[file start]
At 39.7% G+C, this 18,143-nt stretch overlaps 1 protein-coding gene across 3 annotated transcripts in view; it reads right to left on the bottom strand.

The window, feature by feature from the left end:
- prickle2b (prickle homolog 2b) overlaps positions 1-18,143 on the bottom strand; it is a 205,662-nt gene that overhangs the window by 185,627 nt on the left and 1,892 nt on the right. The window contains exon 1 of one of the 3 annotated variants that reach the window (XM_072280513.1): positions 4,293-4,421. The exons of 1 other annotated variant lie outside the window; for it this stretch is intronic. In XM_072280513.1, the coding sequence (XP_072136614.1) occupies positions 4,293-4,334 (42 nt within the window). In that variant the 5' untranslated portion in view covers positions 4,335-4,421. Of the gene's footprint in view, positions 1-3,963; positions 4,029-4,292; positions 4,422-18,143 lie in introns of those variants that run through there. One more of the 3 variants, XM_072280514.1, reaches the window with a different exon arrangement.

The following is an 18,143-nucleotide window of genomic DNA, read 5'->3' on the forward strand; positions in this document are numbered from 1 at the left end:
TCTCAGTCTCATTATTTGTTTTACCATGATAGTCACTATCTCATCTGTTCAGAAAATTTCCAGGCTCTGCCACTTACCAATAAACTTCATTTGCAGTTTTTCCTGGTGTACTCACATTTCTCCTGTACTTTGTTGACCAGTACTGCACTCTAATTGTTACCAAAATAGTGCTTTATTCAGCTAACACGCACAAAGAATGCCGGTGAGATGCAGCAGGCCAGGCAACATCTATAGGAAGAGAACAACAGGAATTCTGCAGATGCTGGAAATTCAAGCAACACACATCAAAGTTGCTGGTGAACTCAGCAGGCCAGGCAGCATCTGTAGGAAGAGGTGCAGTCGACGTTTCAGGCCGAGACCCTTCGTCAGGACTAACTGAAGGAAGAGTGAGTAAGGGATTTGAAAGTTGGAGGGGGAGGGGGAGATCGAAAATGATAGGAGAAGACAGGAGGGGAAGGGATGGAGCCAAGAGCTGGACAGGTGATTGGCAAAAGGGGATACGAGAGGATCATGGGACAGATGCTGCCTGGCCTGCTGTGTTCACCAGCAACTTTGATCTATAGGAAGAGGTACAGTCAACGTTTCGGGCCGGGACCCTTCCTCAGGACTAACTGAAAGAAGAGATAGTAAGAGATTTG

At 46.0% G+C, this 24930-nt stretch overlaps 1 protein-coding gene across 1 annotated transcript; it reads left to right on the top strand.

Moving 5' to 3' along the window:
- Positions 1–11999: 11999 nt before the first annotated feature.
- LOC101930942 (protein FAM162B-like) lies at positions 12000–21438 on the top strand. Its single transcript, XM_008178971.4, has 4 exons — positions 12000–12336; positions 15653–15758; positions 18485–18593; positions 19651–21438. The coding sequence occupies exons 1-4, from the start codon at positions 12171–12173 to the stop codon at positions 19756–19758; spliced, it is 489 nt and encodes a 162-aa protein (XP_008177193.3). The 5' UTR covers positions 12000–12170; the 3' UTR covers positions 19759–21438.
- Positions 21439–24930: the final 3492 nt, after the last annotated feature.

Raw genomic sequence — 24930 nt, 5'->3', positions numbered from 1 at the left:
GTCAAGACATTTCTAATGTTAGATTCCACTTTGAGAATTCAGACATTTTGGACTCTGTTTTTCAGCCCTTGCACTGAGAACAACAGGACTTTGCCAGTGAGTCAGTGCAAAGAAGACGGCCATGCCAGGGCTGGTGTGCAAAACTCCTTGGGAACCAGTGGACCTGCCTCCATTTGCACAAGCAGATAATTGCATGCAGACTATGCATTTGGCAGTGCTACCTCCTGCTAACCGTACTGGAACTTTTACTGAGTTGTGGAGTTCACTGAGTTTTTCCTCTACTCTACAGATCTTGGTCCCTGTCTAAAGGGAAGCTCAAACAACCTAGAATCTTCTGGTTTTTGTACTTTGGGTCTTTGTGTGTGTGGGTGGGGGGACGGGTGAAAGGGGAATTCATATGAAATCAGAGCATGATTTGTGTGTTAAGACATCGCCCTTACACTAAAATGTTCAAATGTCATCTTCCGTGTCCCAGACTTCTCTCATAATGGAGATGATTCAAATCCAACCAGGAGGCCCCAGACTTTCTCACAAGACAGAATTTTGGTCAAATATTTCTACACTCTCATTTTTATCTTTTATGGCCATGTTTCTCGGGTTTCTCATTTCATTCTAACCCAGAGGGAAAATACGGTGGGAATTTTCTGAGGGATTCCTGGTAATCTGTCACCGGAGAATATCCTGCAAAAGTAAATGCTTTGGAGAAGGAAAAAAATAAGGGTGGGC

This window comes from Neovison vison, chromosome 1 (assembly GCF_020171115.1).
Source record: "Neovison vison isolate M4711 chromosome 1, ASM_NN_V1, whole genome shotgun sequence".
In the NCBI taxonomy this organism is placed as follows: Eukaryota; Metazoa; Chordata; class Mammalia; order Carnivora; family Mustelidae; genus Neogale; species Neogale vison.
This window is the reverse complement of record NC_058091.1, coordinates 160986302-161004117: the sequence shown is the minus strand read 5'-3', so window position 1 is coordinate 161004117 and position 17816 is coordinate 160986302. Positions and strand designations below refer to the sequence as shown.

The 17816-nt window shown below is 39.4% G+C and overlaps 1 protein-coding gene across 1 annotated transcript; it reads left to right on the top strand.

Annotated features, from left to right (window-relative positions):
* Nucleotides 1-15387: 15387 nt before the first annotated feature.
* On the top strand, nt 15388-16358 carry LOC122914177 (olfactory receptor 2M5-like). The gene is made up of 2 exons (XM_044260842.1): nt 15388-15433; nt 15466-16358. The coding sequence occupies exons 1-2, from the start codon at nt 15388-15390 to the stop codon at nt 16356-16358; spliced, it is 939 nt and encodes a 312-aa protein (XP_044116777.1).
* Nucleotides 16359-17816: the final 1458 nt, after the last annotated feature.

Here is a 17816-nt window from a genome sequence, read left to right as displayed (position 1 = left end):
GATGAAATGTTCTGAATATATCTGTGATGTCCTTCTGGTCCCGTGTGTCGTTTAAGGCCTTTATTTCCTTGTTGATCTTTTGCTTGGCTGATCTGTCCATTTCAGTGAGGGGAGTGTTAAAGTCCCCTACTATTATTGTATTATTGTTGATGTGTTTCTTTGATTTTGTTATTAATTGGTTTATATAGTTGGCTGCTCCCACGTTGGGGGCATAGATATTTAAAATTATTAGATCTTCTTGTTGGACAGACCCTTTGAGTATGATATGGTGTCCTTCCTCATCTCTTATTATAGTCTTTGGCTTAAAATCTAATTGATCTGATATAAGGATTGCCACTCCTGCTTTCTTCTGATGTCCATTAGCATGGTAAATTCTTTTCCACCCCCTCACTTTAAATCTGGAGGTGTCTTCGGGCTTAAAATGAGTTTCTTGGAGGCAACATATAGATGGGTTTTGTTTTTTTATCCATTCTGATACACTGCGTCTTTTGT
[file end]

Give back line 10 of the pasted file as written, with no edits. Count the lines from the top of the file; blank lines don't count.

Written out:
- Positions 21439–24930: the final 3492 nt, after the last annotated feature.